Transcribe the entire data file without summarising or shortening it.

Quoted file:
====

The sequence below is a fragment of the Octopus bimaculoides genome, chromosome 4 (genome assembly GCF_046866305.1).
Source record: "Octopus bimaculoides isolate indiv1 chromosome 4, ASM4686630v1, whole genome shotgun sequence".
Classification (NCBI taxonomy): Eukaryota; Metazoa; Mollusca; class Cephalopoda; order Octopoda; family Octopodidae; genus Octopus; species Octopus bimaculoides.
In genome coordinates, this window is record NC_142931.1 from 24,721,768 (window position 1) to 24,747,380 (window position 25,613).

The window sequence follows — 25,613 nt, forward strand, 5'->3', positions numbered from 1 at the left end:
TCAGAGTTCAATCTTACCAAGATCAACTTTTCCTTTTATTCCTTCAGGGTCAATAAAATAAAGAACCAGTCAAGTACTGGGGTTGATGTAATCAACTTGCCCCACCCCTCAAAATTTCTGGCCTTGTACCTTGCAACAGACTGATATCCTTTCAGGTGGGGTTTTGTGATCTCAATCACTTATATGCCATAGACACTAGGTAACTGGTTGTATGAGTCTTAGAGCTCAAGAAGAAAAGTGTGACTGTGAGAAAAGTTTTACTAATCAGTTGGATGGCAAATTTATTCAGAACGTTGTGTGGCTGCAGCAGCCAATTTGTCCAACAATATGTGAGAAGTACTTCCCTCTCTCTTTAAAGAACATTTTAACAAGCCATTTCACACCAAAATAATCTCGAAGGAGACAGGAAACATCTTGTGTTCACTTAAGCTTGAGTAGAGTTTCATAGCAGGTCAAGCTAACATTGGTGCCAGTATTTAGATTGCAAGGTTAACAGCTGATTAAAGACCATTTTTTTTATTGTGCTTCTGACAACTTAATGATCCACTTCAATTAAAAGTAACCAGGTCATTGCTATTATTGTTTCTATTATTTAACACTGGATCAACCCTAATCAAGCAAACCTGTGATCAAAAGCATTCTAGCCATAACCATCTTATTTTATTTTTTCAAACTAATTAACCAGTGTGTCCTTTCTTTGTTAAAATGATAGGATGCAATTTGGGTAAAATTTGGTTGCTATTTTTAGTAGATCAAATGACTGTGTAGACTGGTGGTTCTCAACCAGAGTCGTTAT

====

The sequence below is a fragment of the Octopus bimaculoides genome, chromosome 4 (genome assembly GCF_046866305.1).
Source record: "Octopus bimaculoides isolate indiv1 chromosome 4, ASM4686630v1, whole genome shotgun sequence".
Classification (NCBI taxonomy): Eukaryota; Metazoa; Mollusca; class Cephalopoda; order Octopoda; family Octopodidae; genus Octopus; species Octopus bimaculoides.
In genome coordinates, this window is record NC_142931.1 from 24,721,768 (window position 1) to 24,747,380 (window position 25,613).

The window sequence follows — 25,613 nt, forward strand, 5'->3', positions numbered from 1 at the left end:
TCAGAGTTCAATCTTACCAAGATCAACTTTTCCTTTTATTCCTTCAGGGTCAATAAAATAAAGAACCAGTCAAGTACTGGGGTTGATGTAATCAACTTGCCCCACCCCTCAAAATTTCTGGCCTTGTACCTTGCAACAGACTGATATCCTTTCAGGTGGGGTTTTGTGATCTCAATCACTTATATGCCATAGACACTAGGTAACTGGTTGTATGAGTCTTAGAGCTCAAGAAGAAAAGTGTGACTGTGAGAAAAGTTTTACTAATCAGTTGGATGGCAAATTTATTCAGAACGTTGTGTGGCTGCAGCAGCCAATTTGTCCAACAATATGTGAGAAGTACTTCCCTCTCTCTTTAAAGAACATTTTAACAAGCCATTTCACACCAAAATAATCTCGAAGGAGACAGGAAACATCTTGTGTTCACTTAAGCTTGAGTAGAGTTTCATAGCAGGTCAAGCTAACATTGGTGCCAGTATTTAGATTGCAAGGTTAACAGCTGATTAAAGACCATTTTTTTTATTGTGCTTCTGACAACTTAATGATCCACTTCAATTAAAAGTAACCAGGTCATTGCTATTATTGTTTCTATTATTTAACACTGGATCAACCCTAATCAAGCAAACCTGTGATCAAAAGCATTCTAGCCATAACCATCTTATTTTATTTTTTCAAACTAATTAACCAGTGTGTCCTTTCTTTGTTAAAATGATAGGATGCAATTTGGGTAAAATTTGGTTGCTATTTTTAGTAGATCAAATGACTGTGTAGACTGGTGGTTCTCAACCAGAGTCGTTAT